A less predictable finding was that individuals with mood disorders such as depression and bipolar disorder are more than twice as likely to become seriously ill or even die when infected by the virus. A paper published in JAMA Psychiatry in August 2021 processed data from 91 million people and discovered no difference in infection rates, but a massive variance in the effects on the body.
“Mental illness is a pre-existing condition putting people at very high risk of this terrible virus,” one of the report’s authors, Professor Roger McIntyre told The Health Report.
One possible explanation is that depression can take its toll on the immune, metabolic and sympathetic nerve systems. Those affected are also more likely to suffer from heart disease, respiratory illnesses and diabetes.
It’s worth noting that the analysis was done long before Omicron became the dominant variant, with milder symptoms than Delta.
Lesser effects on bipolar disorder
People with bipolar disorder may be coping better with the pandemic than those with other depressive disorders, according to analysis of 14 research papers by an international group of academics. In some of the studies, those with bipolar disorder actually had lower rates of relapse, less severe psychiatric symptoms and higher feelings of wellbeing than before the pandemic. They also reported lower levels of distress compared to those with depression.
However, that wasn’t the case in every study they examined. In two research projects conducted in Melbourne and Michigan that compared those with bipolar disorder to healthy controls, the participants with bipolar disorder experienced worse cognitive symptoms, more stress, sleep difficulties and anxiety. An evaluation of bipolar disorder cases in Italy found elevated levels of work-related stress and anxiety related to financial difficulties.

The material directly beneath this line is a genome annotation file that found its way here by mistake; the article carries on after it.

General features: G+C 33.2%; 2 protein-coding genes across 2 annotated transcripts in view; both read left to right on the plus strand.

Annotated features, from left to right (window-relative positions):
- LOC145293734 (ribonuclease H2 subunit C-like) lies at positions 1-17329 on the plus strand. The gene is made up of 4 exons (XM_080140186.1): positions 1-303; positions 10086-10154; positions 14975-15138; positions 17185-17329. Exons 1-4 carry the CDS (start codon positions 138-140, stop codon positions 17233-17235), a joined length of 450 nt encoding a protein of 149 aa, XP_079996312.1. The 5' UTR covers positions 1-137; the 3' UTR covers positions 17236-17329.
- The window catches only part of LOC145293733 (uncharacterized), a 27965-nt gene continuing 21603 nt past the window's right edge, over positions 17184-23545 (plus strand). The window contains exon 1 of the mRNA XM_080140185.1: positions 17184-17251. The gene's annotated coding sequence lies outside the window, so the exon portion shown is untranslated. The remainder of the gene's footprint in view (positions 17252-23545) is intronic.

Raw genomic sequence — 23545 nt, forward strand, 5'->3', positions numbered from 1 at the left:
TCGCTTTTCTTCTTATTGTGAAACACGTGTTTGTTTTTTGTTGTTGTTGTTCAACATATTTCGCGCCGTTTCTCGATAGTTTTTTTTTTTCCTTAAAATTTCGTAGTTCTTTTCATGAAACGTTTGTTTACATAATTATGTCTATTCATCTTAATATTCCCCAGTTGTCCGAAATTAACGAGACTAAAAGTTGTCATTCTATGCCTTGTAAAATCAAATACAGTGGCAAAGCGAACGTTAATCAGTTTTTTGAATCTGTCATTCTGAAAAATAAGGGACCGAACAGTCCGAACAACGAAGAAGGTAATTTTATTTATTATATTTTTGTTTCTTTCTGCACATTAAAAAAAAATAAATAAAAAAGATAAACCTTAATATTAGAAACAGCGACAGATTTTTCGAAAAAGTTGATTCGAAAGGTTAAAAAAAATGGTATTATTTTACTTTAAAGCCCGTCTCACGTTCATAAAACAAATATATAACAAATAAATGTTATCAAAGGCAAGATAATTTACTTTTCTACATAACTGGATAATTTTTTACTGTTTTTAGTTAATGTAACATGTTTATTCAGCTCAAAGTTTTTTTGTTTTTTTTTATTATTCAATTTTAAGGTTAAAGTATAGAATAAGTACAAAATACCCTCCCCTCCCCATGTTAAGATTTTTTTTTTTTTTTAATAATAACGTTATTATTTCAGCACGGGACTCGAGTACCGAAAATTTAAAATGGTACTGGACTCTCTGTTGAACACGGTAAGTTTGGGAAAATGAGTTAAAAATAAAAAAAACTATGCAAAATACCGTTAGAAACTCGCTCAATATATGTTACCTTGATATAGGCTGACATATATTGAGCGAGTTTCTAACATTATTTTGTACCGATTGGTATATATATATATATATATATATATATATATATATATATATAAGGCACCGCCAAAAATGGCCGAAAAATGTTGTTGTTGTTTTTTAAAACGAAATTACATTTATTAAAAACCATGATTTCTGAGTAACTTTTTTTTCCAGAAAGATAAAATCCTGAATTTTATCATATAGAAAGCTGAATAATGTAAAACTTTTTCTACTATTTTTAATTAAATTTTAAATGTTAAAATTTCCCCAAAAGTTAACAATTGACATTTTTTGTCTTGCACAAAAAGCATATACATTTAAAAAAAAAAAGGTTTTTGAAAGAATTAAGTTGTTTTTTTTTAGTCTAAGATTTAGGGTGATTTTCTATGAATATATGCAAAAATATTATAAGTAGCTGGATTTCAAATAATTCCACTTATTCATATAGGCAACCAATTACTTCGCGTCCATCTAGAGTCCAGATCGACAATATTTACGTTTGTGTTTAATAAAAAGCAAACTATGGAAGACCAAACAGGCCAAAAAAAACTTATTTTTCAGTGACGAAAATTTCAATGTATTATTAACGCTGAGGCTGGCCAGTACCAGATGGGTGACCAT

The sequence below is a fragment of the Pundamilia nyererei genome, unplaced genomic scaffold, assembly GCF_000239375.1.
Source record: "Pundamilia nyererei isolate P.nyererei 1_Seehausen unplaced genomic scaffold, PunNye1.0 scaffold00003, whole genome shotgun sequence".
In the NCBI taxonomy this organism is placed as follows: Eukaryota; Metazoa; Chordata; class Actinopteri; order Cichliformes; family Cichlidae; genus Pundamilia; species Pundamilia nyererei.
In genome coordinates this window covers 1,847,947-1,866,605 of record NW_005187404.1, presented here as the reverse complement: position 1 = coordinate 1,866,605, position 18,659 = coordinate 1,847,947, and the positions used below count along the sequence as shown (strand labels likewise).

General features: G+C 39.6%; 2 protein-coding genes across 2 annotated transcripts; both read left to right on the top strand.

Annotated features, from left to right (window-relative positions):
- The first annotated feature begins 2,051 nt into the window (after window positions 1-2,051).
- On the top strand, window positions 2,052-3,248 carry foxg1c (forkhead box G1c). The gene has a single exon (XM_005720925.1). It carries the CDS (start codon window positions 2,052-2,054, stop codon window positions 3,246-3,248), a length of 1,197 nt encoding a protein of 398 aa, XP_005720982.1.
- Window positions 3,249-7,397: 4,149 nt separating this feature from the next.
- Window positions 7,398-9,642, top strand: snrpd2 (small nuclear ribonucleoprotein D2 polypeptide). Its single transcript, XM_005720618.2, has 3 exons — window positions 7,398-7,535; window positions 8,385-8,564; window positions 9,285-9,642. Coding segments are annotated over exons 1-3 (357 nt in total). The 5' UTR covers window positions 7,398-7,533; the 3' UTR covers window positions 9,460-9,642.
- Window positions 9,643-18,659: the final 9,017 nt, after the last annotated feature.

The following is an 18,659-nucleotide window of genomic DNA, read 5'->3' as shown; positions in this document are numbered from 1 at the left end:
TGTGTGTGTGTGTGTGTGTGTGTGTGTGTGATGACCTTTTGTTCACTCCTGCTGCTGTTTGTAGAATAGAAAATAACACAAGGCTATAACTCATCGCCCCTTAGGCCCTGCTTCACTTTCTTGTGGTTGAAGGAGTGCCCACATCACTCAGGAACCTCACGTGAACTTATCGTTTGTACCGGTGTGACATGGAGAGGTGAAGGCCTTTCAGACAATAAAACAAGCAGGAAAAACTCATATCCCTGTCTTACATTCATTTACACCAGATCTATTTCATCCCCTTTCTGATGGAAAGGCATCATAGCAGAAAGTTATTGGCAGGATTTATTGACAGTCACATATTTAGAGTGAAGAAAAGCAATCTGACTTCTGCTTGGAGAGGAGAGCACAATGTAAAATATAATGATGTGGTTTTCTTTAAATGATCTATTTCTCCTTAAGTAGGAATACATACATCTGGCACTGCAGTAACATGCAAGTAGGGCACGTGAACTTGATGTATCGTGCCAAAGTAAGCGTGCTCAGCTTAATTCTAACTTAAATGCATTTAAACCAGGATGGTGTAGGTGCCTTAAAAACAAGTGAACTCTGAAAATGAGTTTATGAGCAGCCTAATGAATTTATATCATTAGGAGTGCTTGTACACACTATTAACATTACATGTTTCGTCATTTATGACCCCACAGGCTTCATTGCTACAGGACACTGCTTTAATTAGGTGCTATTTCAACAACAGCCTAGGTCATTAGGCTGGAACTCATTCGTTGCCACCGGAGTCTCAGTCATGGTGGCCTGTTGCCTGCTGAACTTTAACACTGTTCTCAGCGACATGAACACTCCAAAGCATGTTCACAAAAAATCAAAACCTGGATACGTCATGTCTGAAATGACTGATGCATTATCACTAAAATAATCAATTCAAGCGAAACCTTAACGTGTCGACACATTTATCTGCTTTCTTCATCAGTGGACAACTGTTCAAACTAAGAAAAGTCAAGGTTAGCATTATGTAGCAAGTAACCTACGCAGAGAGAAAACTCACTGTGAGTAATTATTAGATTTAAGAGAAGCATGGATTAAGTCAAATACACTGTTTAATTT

One major US study found that a recent bipolar diagnosis made it more likely that person would become infected with COVID, while another reported that bipolar individuals feared the virus to a greater extent so wore masks and worked from home more than the general population. Several of the researchers have called for more studies on the subject to better understand the full picture.
The best advice for anyone who thinks they may have a depressive disorder – whether linked to the pandemic or not – is to talk to their doctor or report to the emergency department of the nearest hospital. But, despite a range of highly effective treatment options being available, many never seek help, sometimes because they dismiss their feelings as too trivial or because taking positive steps seems too overwhelming.
Several organisations have published self-help advice on how to deal with symptoms and reduce anxiety levels:
- Healthline.com released a list of 12 things to manage depression during COVID including seeking social support, practising mindfulness and taking advantage of teletherapy.
- The Psychiatric Times published six tips that include healthy eating, engaging personal coping skills and staying connected with friends and family.
- Berkeley’s Greater Good Magazine recommends seeking professional help, meditation and finding planning small activities that allow for a moderate amount of pleasure and/or accomplishment.
Hope for the future
Though the last 24 months have often seemed bleak, there is mounting evidence that the worst may be over. Australian National University’s COVID-19 Impact Monitoring Survey has measured levels of psychological distress throughout the pandemic. Although periods of lockdown and increased infection caused sizeable rises (particularly for women), levels had returned to pre-pandemic levels by August 2021.
Will the trauma and stress we’ve experienced make us collectively more resilient, and better at coping with adversity? There’s evidence from several studies to suggest that might be the case. A study by the University of Buffalo concluded that negative life experiences can make people better able to manage subsequent difficulties.
The pandemic has certainly led to a renewed focus on wellbeing, work-life balance and looking after those in need.
It’s still too soon to speculate on the long-term consequences such as how many of those newly diagnosed with depressive disorders will recover and whether those who experienced more severe symptoms will see them ease.
The ASBDD is the pre-eminent Australasian forum for research into these debilitating disorders to improve outcomes and quality of life for those living with them and their caregivers. The vital work the society facilitates has never been more urgent or important.